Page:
Column: Whether or not you fight, doesn’t make it right

SeX and Relationships, A BRAVE Column

By Caroline Dziubek, A BRAVE Peer Educator


There are a lot of questions about what is and isn’t defined as rape. One question I hear a lot: if a person didn’t fight back against their attacker, does that mean it wasn’t rape? In other words, if a person didn’t fight back, they must have wanted it, right? Wrong. 

Rape is determined by a lack of consent, not by the victim’s ability to fight back. The latter belief is what we call a “rape myth,” or a false belief about sexual assault that tends to shift blame away from the rapist and onto the survivor. Beliefs like these make it difficult for many survivors to heal. Harmful as they are, though, the truth is that rape myths dominate our society’s perceptions about sexual assault. I wouldn’t be surprised if you’ve already heard someone spout off this particular rape myth, passing it off as truth when, in reality, it is far from it.

While some victims fight back against their attacker, others remain passive. This response is known as tonic immobility, or colloquially, the ‘freeze’ response. Tonic immobility is a term used to describe a state of paralysis in which the person experiencing said paralysis cannot move or, oftentimes, speak. It’s important to note that it’s a very common response.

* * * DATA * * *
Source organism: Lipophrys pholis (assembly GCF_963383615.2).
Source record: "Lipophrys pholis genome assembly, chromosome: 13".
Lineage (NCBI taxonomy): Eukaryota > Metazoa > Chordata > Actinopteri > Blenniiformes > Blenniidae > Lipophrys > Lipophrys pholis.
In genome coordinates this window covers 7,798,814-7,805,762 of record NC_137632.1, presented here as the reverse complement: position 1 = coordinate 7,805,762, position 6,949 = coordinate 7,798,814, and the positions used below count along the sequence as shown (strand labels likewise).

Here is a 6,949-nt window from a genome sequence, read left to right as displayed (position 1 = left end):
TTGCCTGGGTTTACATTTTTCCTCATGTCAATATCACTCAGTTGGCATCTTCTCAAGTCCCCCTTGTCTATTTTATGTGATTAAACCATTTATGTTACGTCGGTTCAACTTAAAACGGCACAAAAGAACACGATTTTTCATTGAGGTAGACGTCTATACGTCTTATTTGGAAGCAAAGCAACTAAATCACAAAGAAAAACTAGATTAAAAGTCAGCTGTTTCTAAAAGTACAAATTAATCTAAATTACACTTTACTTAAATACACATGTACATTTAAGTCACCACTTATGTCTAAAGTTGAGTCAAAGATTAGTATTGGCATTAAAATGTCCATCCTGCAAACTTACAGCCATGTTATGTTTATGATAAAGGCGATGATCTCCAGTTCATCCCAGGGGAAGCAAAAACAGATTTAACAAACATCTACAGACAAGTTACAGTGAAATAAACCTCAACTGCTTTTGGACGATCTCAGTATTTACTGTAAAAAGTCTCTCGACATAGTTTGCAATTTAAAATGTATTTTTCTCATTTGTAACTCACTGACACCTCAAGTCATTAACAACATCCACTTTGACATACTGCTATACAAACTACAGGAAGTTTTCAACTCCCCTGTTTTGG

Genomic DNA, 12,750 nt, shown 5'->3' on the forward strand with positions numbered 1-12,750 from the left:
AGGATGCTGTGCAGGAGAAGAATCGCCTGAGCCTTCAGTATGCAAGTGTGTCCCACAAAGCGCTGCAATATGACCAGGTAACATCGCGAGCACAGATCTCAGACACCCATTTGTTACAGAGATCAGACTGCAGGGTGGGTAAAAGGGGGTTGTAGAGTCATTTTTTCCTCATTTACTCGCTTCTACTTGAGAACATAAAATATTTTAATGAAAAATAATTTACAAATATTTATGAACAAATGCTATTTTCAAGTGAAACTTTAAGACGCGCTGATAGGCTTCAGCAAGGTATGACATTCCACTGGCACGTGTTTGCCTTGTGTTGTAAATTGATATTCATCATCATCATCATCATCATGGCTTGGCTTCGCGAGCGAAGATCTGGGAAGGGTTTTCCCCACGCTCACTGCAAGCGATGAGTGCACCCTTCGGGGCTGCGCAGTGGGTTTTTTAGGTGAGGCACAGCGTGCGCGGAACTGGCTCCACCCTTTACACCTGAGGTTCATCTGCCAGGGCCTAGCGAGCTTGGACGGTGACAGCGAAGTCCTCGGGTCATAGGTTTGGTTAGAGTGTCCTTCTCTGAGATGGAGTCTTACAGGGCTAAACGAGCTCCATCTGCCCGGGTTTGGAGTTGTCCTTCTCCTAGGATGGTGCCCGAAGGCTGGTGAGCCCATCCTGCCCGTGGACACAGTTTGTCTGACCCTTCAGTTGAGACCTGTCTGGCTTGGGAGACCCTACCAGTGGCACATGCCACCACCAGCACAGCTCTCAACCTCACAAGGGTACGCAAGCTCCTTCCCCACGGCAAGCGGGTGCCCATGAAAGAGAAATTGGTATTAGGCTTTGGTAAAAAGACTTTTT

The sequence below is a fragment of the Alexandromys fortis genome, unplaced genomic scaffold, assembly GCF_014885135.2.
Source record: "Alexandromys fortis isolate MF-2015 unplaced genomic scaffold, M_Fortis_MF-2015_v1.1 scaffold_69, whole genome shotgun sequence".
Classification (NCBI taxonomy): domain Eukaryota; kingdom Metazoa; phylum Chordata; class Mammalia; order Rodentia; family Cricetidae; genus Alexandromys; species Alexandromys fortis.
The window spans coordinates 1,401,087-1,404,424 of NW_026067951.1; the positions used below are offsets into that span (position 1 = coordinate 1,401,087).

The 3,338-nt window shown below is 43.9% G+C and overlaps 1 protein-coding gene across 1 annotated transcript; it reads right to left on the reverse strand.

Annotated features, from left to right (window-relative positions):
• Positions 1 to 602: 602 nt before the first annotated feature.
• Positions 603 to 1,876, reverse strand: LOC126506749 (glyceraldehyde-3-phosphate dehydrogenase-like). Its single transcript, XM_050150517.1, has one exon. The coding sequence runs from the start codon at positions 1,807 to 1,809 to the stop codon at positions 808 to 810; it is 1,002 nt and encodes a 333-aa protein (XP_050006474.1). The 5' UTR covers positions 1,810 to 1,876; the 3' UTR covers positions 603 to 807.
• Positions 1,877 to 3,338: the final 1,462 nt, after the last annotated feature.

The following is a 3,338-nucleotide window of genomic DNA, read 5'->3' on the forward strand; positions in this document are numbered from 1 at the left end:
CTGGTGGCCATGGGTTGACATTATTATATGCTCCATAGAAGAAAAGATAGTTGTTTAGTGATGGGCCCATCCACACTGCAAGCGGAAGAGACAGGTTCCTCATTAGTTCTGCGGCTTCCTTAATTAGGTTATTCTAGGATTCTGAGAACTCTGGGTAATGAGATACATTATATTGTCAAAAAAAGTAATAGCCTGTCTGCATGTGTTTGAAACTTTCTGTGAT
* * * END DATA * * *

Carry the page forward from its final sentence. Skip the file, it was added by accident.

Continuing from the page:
According to The Survivor’s Trust, an agency for rape and sexual abuse services in the UK, tonic immobility happens in more than one in three survivors of sexual assault. Without getting into the scientific details, this response is essentially the brain’s way of protecting itself during an extremely traumatic experience. In fact, it’s often the safest response, as fighting one’s attacker may very well lead to greater physical violence, and in some cases, death.

This brings us back to our original question, which, again, has a very simple answer. A person’s response to their attack — that is, whether they fight back or freeze — doesn’t change the fact that, in either case, they did not consent to what happened. And that’s what it all comes down to — consent.

 Let me end by saying that if you didn’t fight back, that’s OK. You had no control over the way in which your brain and body reacted. It doesn’t mean that you “wanted it,” or that you could’ve done more to prevent it from happening. And it certainly doesn’t mean that it wasn’t rape. Don’t let anyone, or any myth, tell you otherwise. 

Want to learn more? Click here to read BRAVE’s introductory piece: